In my experience with the French and Sicilian CDs, I had little trouble getting used to how to navigate around the database or use the board controls. I also found the material excellent, with good marks for covering all the irregular and non-main lines which confront the average player. Nevertheless, I have a number of technical complaints. First, a small point: while it's easy to play through the main games, some of the general overview games have commentary with variations which can only be read and not played through on the board. Second, travelling through keys is the most convenient way to navigate material in a systematic fashion; but one can get lost in individual games. Some kind of 'merge' function such as ChessBase has would be useful, even if it was just temporary, to get an overview of how several games in a variation diverge and compare. Also, it would be nice to have the feature I praised in describing the new NIC Yearbook CDs, that is, the inclusion a set of PGN database files containing the relevant games and notes. These could be downloaded and used directly in database programs like ChessBase, or be easily convertible to ChessBase or Chess Assistant formats. There is a database of 'G30/I30'-format games on the discs, but I don't have a converter for these--perhaps NIC could provide one?
Finally, these CDs advertise 'a direct link to Rebel, Fritz, MChess Pro', which to me implies automatic analysis. When I followed their directions for Fritz, all it amounted to was a shortcut for starting Fritz as a separate program, still requiring me to input the moves from the game under consideration and switch back and forth between the programs. Maybe I did something wrong, but that's not what I'd call a direct link. In any case, most players using this program will have plenty to think about with the games and analysis from the CD itself, so this is not serious issue. But it adds to my impression that one is using this program to explore and learn about an opening, not to add and download one's own ideas.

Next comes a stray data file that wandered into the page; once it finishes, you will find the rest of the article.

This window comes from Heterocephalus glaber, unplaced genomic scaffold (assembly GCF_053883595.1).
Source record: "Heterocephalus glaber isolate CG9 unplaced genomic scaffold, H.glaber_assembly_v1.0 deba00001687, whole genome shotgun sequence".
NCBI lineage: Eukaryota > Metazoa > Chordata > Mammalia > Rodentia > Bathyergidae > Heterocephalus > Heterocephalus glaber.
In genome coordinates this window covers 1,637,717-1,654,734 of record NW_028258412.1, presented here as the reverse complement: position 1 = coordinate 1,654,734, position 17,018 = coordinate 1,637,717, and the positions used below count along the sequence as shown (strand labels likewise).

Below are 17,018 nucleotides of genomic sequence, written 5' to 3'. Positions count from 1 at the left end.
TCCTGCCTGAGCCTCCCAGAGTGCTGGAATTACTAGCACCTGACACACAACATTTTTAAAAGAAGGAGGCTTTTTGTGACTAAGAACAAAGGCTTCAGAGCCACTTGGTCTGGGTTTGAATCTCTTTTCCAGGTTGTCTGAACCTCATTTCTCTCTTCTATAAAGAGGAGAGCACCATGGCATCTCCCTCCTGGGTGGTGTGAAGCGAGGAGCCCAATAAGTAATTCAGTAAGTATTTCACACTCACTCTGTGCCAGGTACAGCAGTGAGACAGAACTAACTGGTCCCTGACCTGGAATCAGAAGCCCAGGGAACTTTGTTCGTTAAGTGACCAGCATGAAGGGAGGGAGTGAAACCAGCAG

Technical gripes notwithstanding, there is a legitimate market for these opening discs: players who don't want to buy scores of books on particular variations of major openings, but would rather have a single, 'complete' reference on an opening, with high-quality annotated games. If NIC can makes this format just slightly more convenient to use (and downloadable), they can improve an already-attractive product.
Returning to the world of paper and ink, the first thing I noticed about Andy Soltis' 'Soviet Chess 1917-1991' was how much fun it was to hold a thick, well-bound hardback chess book! This is the first book I've gotten from McFarland (although I've looked lustfully upon those in my friends' collections), and the quality of the book (including the binding, typesetting, layout of crosstables, and the like) is itself enough to recommend it to any collector or book lover. As a reviewer, I get so used to the endless parade of paperbacks that I forget what a pleasure it is to peruse something resembling 'the books of my youth'.
And peruse I did. This book is extremely enjoyable to read, especially for those hardcore fans among us who have spent a lifetime reading about the games of the lesser Soviet masters, but never quite had a picture of who they were, or even exactly what they had achieved. In my case, most of the names were extremely familiar, but primarily through game references, so even the slightest fleshing out of their lives and faces was intriguing. And lest I forget: Soltis includes a 16-page section of high-quality photographs, albeit mostly of the superstars. I particularly enjoyed seeing the likes of Romanovsky, Ragozin, Bondarevsky, Boleslavsky, and the young Kotov.
So it's easy to recommend this book, although one must take into account the price ($55), and in fairness, younger players may not relate to, or even be bored by, the stories and references to countless players they've never heard of. Also, this is overwhelmingly a historical account (see discussion below), so what I said about Edward Winter's book could also apply here: those obsessed with the game as it is played, but not with it's personalities, may not find much of interest. But most chessplayers, and I would think just about any fan in his 40s or above, should have a great time with this book.